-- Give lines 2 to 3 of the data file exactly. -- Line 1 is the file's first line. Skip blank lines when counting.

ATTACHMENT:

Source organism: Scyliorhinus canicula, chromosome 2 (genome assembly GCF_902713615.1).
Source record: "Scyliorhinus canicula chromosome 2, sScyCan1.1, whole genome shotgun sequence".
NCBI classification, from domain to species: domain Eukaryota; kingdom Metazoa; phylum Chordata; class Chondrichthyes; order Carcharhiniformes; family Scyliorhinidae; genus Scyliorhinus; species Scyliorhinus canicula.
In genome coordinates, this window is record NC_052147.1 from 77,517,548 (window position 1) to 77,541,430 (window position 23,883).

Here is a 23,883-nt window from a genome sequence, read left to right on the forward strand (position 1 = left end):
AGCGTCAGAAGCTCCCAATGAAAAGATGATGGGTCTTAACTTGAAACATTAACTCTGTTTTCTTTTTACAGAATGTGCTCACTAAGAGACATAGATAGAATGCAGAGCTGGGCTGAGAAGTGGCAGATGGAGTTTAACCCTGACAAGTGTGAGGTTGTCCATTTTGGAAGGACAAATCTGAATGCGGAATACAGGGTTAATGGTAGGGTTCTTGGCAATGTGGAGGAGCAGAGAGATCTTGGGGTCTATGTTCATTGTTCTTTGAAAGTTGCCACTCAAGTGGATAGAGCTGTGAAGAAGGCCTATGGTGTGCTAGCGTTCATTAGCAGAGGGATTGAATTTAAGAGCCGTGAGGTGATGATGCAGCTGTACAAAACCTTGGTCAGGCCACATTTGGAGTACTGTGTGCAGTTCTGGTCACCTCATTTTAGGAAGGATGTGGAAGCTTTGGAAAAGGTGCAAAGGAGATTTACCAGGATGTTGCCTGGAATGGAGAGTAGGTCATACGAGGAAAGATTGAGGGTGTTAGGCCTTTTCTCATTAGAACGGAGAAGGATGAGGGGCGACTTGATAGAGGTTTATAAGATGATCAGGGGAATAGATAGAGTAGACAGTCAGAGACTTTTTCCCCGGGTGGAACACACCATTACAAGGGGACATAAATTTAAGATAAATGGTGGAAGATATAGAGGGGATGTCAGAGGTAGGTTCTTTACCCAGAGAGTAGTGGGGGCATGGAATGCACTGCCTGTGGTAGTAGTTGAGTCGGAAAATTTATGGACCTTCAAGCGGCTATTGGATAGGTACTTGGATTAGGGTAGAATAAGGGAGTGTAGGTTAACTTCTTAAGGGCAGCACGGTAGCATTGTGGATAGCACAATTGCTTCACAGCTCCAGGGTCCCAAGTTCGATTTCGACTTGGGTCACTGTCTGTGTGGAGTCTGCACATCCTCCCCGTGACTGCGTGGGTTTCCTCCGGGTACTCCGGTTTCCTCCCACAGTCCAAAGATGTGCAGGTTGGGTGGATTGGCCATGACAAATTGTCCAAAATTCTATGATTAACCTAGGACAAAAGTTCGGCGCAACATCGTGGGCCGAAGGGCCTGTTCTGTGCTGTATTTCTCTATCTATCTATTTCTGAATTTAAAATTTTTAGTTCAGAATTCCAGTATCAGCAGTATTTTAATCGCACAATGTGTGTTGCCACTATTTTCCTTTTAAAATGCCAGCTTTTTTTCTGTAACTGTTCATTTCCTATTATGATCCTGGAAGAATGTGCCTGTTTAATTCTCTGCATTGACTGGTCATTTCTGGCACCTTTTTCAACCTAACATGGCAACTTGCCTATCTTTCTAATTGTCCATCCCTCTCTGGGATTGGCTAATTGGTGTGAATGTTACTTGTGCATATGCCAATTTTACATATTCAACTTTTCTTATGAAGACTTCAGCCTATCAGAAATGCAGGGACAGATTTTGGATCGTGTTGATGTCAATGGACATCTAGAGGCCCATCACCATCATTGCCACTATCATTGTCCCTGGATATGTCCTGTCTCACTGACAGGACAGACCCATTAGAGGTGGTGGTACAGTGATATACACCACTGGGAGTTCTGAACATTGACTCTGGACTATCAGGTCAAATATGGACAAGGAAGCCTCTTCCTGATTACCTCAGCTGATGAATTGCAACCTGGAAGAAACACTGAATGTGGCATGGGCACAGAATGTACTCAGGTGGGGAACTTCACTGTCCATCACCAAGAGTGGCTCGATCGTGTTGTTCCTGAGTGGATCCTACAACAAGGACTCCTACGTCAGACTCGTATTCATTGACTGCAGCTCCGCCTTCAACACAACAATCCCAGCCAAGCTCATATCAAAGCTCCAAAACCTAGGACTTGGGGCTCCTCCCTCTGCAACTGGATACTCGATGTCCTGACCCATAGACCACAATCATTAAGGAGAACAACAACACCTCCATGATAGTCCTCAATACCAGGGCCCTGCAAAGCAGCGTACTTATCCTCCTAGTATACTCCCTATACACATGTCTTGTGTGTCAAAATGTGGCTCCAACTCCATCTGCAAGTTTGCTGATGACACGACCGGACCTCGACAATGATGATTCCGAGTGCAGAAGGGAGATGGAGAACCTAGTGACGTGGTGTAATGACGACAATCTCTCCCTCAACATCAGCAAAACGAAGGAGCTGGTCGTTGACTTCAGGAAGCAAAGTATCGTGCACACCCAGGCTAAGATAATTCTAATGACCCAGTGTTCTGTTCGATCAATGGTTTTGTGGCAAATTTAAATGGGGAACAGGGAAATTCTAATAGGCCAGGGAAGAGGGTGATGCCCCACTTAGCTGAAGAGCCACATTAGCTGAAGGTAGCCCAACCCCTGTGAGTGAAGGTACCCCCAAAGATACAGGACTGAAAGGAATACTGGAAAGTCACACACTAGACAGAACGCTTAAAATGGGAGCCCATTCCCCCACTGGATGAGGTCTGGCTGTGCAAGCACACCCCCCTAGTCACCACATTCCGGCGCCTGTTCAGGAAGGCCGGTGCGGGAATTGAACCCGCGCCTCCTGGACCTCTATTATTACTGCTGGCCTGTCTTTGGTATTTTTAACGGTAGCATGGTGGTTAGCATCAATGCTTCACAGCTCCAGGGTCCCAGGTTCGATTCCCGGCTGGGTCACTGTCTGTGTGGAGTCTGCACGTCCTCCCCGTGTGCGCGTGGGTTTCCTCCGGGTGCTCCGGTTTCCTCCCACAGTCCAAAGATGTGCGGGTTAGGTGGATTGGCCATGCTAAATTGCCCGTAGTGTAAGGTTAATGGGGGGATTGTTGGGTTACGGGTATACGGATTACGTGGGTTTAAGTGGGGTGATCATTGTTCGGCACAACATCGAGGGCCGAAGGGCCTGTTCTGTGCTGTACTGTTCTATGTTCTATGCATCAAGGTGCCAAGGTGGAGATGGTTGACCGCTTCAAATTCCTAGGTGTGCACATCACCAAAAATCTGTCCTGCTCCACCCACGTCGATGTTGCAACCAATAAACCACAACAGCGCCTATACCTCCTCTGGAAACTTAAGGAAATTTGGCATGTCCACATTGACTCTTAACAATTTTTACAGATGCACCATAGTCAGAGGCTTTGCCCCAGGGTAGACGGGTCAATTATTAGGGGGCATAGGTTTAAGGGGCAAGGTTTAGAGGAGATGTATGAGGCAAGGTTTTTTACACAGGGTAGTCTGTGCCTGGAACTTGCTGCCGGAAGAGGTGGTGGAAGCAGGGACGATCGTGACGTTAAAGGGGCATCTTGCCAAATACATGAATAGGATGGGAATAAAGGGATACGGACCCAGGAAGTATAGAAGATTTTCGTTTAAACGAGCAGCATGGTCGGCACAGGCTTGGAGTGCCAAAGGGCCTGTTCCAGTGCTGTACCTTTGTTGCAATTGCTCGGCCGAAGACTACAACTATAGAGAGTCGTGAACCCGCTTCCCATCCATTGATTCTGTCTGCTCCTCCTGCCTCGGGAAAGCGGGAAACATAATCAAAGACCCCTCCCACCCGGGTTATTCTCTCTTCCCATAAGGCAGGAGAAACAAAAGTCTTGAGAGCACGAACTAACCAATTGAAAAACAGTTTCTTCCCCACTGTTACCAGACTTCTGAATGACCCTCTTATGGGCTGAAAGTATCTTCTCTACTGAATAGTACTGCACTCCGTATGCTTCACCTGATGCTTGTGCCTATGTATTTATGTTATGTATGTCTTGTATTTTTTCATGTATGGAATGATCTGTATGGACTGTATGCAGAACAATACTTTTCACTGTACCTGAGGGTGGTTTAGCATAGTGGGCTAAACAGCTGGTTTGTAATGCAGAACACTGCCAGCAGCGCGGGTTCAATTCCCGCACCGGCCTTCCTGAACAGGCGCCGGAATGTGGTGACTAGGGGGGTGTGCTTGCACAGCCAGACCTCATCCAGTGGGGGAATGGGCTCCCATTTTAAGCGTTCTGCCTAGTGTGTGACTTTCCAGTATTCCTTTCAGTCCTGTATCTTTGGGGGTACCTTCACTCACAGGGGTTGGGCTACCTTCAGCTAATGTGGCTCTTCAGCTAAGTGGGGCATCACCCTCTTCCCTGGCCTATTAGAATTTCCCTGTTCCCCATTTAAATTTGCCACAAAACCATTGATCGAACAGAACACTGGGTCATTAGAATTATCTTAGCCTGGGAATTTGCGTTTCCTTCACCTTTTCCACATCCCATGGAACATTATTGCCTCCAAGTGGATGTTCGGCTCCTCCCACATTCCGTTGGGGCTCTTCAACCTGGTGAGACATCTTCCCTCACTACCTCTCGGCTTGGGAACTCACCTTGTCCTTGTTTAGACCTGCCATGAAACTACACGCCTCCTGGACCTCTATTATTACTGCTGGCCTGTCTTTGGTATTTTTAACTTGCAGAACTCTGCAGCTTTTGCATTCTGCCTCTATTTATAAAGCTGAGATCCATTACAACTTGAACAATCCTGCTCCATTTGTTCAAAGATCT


Source record: "Scyliorhinus canicula chromosome 2, sScyCan1.1, whole genome shotgun sequence".
NCBI classification, from domain to species: domain Eukaryota; kingdom Metazoa; phylum Chordata; class Chondrichthyes; order Carcharhiniformes; family Scyliorhinidae; genus Scyliorhinus; species Scyliorhinus canicula.